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Misinformation is spreading that washed up whales died from offshore wind development

MARY LOUISE KELLY, HOST:

A dozen dead whales have washed up on beaches in New York and New Jersey since December. Now, this is part of a trend in increased whale deaths all along the east coast, and the National Oceanic and Atmospheric Administration is trying to figure out what's going on. Jacklyn Jeffrey-Wilensky is a reporter with member station WNYC. She is on this. She joins me now. Hey there.

JACLYN JEFFREY-WILENSKY, BYLINE: Hi. Thanks for having me.

KELLY: OK, so help us figure out. What do we know about what's going on?

JEFFREY-WILENSKY: So we've had a number of dead whales washing up on our beaches in the last few months. The most recent one that I reported on was just last week on a beach in Queens. And the whale in that case had big wounds on its body NOAA says likely from a vessel strike. That's been the case for at least one other whale that washed up in recent weeks.

KELLY: Yeah, and this has actually been going on for a while, for years. Is that right?

JEFFREY-WILENSKY: Yeah. So NOAA has been tracking what they call unusual mortality events since 2016. And that's their term for when they notice marine mammals dying off in an unexpected and significant way. Right now, they have them for humpback whales, North Atlantic right whales and minke whales on the east coast. And they say that a lot of these deaths are due to getting hit by ships or tangled up in nets, although not a hundred percent.

KELLY: Yeah. I want to bring in one other thing that's happening right now, which is that over the weekend, there was a large protest in New Jersey. This was in connection with the whale deaths. And the protesters were calling for a stop to offshore wind development. What is the connection - is there a connection - between whale deaths and offshore wind?

JEFFREY-WILENSKY: So experts say there isn't one. Here's Kim Damon-Randall from NOAA speaking to WNYC earlier this month.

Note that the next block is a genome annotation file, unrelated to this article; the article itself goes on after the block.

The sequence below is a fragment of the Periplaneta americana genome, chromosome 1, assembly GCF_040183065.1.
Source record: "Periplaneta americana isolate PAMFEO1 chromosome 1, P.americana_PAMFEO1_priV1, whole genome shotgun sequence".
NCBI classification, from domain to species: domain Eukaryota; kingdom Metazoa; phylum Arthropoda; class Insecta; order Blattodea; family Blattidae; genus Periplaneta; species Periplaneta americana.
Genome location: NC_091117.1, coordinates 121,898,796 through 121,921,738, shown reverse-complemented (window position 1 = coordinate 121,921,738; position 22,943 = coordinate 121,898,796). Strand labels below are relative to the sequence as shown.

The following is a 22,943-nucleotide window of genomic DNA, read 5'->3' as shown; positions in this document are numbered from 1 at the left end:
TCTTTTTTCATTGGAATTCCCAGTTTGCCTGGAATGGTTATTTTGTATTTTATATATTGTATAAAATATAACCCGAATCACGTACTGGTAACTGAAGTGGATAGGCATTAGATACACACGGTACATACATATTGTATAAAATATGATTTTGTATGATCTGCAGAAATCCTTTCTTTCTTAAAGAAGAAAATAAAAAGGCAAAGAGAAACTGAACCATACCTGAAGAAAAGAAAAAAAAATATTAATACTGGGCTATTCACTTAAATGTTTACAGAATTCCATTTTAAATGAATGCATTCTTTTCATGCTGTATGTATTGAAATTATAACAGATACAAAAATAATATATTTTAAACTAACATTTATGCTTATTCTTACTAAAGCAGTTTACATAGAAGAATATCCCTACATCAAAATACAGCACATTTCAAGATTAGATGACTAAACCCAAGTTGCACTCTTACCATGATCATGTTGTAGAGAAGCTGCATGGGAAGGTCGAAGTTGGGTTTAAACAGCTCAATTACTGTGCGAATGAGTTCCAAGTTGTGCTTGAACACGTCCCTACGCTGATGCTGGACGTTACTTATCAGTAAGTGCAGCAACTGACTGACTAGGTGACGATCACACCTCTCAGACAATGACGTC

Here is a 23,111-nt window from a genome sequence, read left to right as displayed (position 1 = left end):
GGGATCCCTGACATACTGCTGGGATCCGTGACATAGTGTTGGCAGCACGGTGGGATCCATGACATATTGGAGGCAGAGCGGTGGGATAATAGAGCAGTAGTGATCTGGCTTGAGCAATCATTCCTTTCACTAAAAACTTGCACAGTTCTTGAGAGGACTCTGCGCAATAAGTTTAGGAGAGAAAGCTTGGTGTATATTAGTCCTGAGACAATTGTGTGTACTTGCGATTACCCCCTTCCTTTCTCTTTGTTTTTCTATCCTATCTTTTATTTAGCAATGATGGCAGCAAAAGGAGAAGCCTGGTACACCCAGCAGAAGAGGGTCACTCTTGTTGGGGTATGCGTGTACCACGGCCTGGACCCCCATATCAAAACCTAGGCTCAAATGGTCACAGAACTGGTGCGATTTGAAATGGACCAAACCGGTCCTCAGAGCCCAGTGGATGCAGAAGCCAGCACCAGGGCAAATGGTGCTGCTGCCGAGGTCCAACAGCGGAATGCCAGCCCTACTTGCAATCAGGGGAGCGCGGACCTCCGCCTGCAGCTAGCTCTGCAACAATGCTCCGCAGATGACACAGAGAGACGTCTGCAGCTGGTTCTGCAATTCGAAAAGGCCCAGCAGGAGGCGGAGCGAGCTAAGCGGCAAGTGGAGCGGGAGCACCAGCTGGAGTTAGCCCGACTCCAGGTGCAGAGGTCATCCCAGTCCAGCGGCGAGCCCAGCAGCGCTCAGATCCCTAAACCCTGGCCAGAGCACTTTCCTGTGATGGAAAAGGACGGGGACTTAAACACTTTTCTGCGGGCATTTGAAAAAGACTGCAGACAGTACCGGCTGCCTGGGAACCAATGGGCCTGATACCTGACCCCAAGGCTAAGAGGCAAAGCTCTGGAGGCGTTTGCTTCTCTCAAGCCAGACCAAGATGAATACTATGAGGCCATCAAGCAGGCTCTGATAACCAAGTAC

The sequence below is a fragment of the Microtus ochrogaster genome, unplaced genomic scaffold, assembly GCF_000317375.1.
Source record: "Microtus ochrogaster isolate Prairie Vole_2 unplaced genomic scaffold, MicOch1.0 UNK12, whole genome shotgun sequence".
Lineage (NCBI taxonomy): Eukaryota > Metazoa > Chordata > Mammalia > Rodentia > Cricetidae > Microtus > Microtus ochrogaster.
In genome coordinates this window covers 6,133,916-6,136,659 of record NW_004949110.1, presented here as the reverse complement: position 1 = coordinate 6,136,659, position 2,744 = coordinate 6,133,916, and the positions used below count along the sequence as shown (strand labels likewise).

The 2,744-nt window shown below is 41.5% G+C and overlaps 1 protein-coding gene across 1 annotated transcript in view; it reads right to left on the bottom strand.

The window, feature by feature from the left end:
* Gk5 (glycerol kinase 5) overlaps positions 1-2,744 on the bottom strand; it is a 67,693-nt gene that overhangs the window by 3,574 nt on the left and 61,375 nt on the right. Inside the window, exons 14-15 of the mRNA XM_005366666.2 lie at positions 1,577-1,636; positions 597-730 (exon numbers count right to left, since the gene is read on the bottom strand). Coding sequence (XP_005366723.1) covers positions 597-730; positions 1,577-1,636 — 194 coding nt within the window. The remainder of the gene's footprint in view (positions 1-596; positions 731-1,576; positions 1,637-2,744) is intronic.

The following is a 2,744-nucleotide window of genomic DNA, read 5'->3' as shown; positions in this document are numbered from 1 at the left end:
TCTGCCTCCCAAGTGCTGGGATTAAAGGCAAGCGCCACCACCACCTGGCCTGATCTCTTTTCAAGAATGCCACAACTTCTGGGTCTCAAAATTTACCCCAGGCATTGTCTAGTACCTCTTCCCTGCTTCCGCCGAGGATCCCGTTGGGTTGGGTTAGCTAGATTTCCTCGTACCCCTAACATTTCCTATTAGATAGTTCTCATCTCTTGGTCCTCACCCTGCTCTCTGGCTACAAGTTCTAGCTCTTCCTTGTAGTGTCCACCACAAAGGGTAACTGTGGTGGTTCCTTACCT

KIM DAMON-RANDALL: At this point, there's no evidence to support speculation that noise generated from wind development surveys could potentially cause mortality of whales.

JEFFREY-WILENSKY: But some groups have tried to link the deaths to the wind energy prep work that's being done in New York and New Jersey waters right now. Local politicians have also gotten involved, and they claim that the sound of the boats might confuse the whales. And that's even though it's been reported that the wind surveying is actually less noisy than fossil fuel exploration.

KELLY: So what else do we know about these protesters?

JEFFREY-WILENSKY: So my colleague Nancy Solomon looked into them. She found that some of the people making this claim do belong to an environmental group, but others are just anti-wind power. So she discovered that one organization called Protect Our Coast NJ is actually connected to a conservative think tank with a long history of opposing clean energy.

KELLY: OK, let me circle us back to the central question, which is what is going on? What is driving this? If it is not likely offshore wind development, what is it?

JEFFREY-WILENSKY: So there's no one answer although experts do have some theories. One is that whales may be following their prey into waters with more boat traffic. And Kim Damon-Randall says that could be in part because of climate change.

DAMON-RANDALL: We know that climate's changing, and one of the changes is warming of our oceans. So in response to this, we are seeing populations move around and go into areas that they haven't historically been in.

JEFFREY-WILENSKY: And then, the other thing to consider is that there may be more of some whales than there were before. So our local humpbacks in particular are no longer considered endangered because their population has grown and more whales can mean more vessel strikes.

KELLY: So can anything be done to help the whales, to stop them getting hit by ships?

JEFFREY-WILENSKY: Well, NOAA's going to keep tracking them. And big boats are also being instructed to go slow in major ports in that area during winter and spring to reduce the odds of hitting a whale. NOAA's also trying to extend those rules to include smaller boats as well. And as for the anti-wind advocates, a couple of Republican congressmen from New Jersey are proposing pausing the offshore wind development and looking into how it got approved in the first place. But New Jersey Gov. Phil Murphy says the work will continue.

KELLY: Jaclyn Jeffrey-Wilensky with member station WNYC, thanks for your reporting.

JEFFREY-WILENSKY: Thanks.

(SOUNDBITE OF BUN B AND STATIK SELEKTAH SONG, "STILL TRILL (FEAT. METHOD MAN AND GRAFH)") Transcript provided by NPR, Copyright NPR.

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Jaclyn Jeffrey-Wilensky